The Great Gilly Hopkins by Katherine Paterson is a very sweet story of a child learning to break down the walls she built up to protect herself. It doesn’t have a happy ending, but the ending is real. Actions have consequences and life is not always tied up with a pretty bow. I wholeheartedly recommend this book to late elementary/early middle school age kids and adults as well.

5 (out of 5) Stars

Books Read in 2015: 92
Pages Read in 2015: 26,826
Read 52 Books in 52 Weeks (more book reviews!)
Applied to Category for Special Reading Challenge: A book that came out the year you were born (March 28, 1978, 8 days before I was born)

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Filed under Middle Grades, Realistic Fiction

The Kill Order by James Dashner

Thirteen years before Thomas entered the Maze, small settlements of survivors of the sun flares were attacked with darts shot from bergs. Those darts contained a virus that was supposed kill half the population quickly. Instead, it mutated into the terrible disease that became known as the Flare. Mark, Trina, Lana, and Alec come across a little girl named Deedee who was hit by a dart, but did not get sick (Teresa, presumably, though that fact is not revealed in the book). It’s a race against time, the Flare, and Cranks to get her to safe people she can help.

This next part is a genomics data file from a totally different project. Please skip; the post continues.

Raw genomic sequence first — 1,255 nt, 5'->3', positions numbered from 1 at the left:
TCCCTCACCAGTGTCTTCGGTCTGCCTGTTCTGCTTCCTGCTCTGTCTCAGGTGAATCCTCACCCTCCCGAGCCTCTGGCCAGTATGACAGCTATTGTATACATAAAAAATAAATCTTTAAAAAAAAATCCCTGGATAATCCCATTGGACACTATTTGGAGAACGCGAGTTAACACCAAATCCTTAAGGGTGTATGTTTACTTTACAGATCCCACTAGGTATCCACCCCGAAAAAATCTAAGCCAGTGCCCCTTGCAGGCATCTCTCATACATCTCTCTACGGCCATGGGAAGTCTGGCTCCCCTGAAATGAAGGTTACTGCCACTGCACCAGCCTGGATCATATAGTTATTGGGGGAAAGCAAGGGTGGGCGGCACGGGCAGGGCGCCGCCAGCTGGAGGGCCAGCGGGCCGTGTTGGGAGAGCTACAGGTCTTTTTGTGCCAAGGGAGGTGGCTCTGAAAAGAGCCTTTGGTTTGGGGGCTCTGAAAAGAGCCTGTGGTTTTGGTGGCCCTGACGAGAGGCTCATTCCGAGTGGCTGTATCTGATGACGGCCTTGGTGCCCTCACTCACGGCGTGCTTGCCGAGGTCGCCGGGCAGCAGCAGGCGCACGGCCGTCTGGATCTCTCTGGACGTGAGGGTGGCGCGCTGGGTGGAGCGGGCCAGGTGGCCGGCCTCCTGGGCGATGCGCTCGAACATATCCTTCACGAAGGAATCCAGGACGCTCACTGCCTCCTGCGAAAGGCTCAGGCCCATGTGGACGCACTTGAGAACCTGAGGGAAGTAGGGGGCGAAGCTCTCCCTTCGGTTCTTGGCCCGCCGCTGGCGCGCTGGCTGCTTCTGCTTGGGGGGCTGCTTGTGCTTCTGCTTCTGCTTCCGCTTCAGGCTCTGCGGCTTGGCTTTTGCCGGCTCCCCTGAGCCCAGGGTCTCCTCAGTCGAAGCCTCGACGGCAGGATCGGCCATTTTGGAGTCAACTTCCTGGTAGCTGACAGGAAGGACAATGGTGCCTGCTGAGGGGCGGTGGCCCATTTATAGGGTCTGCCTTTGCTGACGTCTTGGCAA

Of the four books in the Maze Runner series, The Kill Order was my least favorite. It was by far the most violent. Chapters would go by where nothing happened but gory descriptions of the behavior and fights of the Cranks. It was not fun to read. I did enjoy the story of what happened starting with the Sun Flares told through Mark’s dreams. The violence could have been toned down dramatically, however.

3 (out of 5) Stars

Books Read in 2015: 91
Pages Read in 2015: 26,654
Read 52 Books in 52 Weeks (more book reviews!)

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Filed under Dystopian

Catch Me If You Can by Frank W. Abagnale